Richard Morrison would like a Swiss period, and so would I. As he says:
"What a nation! No, nation is the wrong word. Nations are messy, noisy, turbulent, fractious entities, for ever buffeted by power struggles within and without, and full of contradictory aspirations that tug them one way and then t’other. Nations, in other words, are like people — wayward, vulnerable and prone to get themselves into lots of completely avoidable trouble. Switzerland, by contrast, is much more like Le Corbusier’s definition of a house.
It’s a machine for living in. And all the clichés are true! I made six railway journeys while I was there, and on every one of them the train pulled into and out of the station within ten seconds — yes, ten seconds! — of its scheduled time. "
After analysing some pros and cons of Swiss life, he concludes:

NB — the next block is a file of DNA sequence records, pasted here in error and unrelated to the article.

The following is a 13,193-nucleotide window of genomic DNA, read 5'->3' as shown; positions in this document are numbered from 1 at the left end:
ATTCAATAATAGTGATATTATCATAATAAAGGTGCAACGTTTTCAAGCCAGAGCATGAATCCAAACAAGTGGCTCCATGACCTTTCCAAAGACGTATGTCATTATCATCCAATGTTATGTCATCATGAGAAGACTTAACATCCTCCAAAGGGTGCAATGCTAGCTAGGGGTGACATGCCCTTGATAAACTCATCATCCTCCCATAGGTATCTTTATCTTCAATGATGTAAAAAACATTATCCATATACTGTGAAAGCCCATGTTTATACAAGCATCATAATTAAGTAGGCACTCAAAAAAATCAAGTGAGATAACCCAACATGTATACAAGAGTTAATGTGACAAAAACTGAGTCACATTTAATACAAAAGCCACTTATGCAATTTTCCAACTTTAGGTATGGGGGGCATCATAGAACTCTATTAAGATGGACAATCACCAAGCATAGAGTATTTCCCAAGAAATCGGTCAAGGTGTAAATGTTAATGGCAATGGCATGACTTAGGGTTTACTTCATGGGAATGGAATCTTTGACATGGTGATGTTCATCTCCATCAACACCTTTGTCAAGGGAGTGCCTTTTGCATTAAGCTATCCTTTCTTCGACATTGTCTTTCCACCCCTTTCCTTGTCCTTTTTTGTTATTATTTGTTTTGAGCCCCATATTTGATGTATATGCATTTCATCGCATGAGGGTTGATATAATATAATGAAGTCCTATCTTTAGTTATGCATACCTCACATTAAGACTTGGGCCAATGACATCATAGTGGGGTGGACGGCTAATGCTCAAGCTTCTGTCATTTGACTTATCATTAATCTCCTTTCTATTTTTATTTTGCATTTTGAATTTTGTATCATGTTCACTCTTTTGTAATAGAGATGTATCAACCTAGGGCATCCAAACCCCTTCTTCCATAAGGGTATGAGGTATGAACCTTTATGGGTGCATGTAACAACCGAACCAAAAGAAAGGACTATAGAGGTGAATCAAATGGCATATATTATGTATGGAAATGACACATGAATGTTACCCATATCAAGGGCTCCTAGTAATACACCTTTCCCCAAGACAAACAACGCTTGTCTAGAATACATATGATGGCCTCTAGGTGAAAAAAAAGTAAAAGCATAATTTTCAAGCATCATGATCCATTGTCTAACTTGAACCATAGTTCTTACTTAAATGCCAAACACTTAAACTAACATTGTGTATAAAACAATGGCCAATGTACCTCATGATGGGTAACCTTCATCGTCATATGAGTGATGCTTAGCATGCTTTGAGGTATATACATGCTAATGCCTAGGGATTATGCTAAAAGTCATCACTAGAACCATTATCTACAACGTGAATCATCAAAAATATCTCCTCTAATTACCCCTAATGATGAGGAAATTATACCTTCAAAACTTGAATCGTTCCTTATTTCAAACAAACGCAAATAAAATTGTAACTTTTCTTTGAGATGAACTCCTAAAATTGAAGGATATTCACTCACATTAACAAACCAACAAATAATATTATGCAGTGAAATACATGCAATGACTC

"But this isn’t a country that produces Beethovens or Michelangelos.
All this I acknowledge. And at other times in my life I would probably have found the very calm of Swiss life — the studious renunciation of excitement and unpredictability — unbearably stifling. I daresay that, were I to live in Switzerland for a few months, I would pretty soon be gagging for a Jamaican period, when I would drift along in an anarchic haze of hedonistic delight and not give a damn about time or money. Or perhaps for a Russian period, when I would feast on amazing food for the soul, even if there wasn’t any actual food on the table.
But right now, back in a Britain where the simplest journey takes for ever, where we are racked with anxieties because of our pathological inability to refrain from meddling in other people’s wars, and where the balance between work, family and fun seems to get more and more askew with every passing year, the prospect of infinitely extending my Swiss period is very tempting. More fondue, anyone? "